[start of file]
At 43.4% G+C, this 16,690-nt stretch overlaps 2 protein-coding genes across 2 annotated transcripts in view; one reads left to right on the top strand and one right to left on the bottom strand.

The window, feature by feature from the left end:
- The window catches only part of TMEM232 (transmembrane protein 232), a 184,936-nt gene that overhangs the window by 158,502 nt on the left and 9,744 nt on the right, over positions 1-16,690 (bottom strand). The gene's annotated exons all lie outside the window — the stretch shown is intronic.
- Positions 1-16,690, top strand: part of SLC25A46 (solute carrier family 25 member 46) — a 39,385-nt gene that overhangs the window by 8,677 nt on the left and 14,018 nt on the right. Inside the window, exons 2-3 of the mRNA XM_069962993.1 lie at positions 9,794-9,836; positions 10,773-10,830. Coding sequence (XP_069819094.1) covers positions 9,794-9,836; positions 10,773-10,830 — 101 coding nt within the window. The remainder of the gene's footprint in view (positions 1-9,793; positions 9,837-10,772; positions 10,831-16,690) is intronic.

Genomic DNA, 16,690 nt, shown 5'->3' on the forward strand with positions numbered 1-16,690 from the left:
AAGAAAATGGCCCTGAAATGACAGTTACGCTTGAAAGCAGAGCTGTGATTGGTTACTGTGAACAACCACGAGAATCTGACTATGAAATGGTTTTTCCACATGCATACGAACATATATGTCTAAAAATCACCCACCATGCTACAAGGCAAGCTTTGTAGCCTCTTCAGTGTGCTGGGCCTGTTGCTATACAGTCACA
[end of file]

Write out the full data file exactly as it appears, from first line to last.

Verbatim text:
At 43.4% G+C, this 16,690-nt stretch overlaps 2 protein-coding genes across 2 annotated transcripts in view; one reads left to right on the top strand and one right to left on the bottom strand.

The window, feature by feature from the left end:
- The window catches only part of TMEM232 (transmembrane protein 232), a 184,936-nt gene that overhangs the window by 158,502 nt on the left and 9,744 nt on the right, over positions 1-16,690 (bottom strand). The gene's annotated exons all lie outside the window — the stretch shown is intronic.
- Positions 1-16,690, top strand: part of SLC25A46 (solute carrier family 25 member 46) — a 39,385-nt gene that overhangs the window by 8,677 nt on the left and 14,018 nt on the right. Inside the window, exons 2-3 of the mRNA XM_069962993.1 lie at positions 9,794-9,836; positions 10,773-10,830. Coding sequence (XP_069819094.1) covers positions 9,794-9,836; positions 10,773-10,830 — 101 coding nt within the window. The remainder of the gene's footprint in view (positions 1-9,793; positions 9,837-10,772; positions 10,831-16,690) is intronic.

Genomic DNA, 16,690 nt, shown 5'->3' on the forward strand with positions numbered 1-16,690 from the left:
AAGAAAATGGCCCTGAAATGACAGTTACGCTTGAAAGCAGAGCTGTGATTGGTTACTGTGAACAACCACGAGAATCTGACTATGAAATGGTTTTTCCACATGCATACGAACATATATGTCTAAAAATCACCCACCATGCTACAAGGCAAGCTTTGTAGCCTCTTCAGTGTGCTGGGCCTGTTGCTATACAGTCACA